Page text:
I did that. And the answer I received was very simple and straight-forward. My inner child said that he wants to experience joy. And for him to experience joy, I need to experience joy. And to experience joy, I need to be free of thought … emotions, judgments, cravings, attachments, and the eternal “what ifs?”.
This message was revelatory for me. I had always said that I want to be free of suffering and so I need to turn my will and my life over to the care of my true Buddha self. My healed inner child was saying that he wants to experience joy and so needs to be free of thought.
These are two sides of the same coin. But as the days pass, I am finding a big difference in their implementation. What my inner child wants seems easier, more natural. I’m not trying to free myself from something; I just want to experience what’s already there. Also, it seems easier to be aware when you are not experiencing joy than when you are experiencing low-level suffering. Finally, there is something very moving to hear your inner child say that it wants to experience joy; it is very motivating; you want to be there for your inner child.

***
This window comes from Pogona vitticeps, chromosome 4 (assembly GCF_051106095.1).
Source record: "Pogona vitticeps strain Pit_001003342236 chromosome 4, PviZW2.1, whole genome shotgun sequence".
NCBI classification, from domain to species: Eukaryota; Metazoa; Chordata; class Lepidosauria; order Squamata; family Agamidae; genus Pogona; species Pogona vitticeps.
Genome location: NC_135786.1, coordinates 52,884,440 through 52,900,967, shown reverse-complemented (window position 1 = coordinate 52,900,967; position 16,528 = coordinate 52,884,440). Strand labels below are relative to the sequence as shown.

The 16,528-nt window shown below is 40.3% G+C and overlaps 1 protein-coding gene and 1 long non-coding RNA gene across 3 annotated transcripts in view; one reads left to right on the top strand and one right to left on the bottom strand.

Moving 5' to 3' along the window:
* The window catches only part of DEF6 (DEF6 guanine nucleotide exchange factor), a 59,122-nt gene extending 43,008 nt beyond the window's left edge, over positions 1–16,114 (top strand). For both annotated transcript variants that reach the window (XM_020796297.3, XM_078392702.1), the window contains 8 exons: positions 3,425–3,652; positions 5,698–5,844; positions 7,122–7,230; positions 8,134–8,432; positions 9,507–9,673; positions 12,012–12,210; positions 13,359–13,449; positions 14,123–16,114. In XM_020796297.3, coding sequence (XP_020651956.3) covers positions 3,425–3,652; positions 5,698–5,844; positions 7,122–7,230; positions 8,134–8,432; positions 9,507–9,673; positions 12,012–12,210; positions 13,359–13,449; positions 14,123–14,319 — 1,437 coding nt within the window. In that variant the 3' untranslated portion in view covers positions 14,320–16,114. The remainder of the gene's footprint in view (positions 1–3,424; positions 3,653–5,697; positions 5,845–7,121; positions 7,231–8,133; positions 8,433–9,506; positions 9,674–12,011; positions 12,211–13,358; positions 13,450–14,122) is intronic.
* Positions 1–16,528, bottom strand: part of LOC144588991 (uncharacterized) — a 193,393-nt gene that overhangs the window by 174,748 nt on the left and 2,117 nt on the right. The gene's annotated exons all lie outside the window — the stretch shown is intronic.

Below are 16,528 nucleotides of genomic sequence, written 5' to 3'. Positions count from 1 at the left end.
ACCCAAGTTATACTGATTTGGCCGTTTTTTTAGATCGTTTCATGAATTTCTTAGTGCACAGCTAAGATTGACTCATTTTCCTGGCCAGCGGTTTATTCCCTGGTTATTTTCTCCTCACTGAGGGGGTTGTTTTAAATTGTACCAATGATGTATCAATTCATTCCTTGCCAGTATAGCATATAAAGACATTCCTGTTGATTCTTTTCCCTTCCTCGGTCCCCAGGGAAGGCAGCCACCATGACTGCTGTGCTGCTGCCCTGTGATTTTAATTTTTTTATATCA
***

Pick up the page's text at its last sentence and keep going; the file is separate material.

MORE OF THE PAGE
And I am finding that being free of thought is simpler than turning my will and my life over to the care of my true self. First, there is no push-back. When I say I want to turn my will over to my true Buddha self or surrender my ego to it, that is threatening to my ego. But when I just don’t let thoughts invade my mental space, that seems to meet with no resistance.
Second, it’s straight-forward. There is no question of, “how”. I just say “no” to any thought or emotion that starts arising because I know it will interfere with my experiencing joy and happiness at that moment. Again, as I’ve stated in previous posts, being free of thought does not mean that I am not discerning. I am very aware of the situation I am in; I just don’t apply the ego-mind’s labels to it; I experience it directly with dispassion.
To put this into practice, it helps to take time throughout the day to do things for the pure joy of doing them, no other motive; whether it’s being in nature, going for a walk, listening to music; reading a good book. It also means that when I am doing things that move my life forward, I do them without emotion or labels or what ifs.
Many years ago, a monk told me, “Take joy in each moment, in everything you do.” I finally understand how, practically, to experience life in that way. It does not mean finding joy in the moment or the things I do, because it’s there. No effort is required. It just means being free of thought. When not weighed down by thought, my inherent joy will rise to the surface naturally.
At its core, what I just described is no different than knowing that what’s most important to you is peace and happiness and not allowing anything to interfere with that. (See my post, “What Is Most Important To You?”) And yet I am finding this message from my inner child to be even more powerful and easier to implement.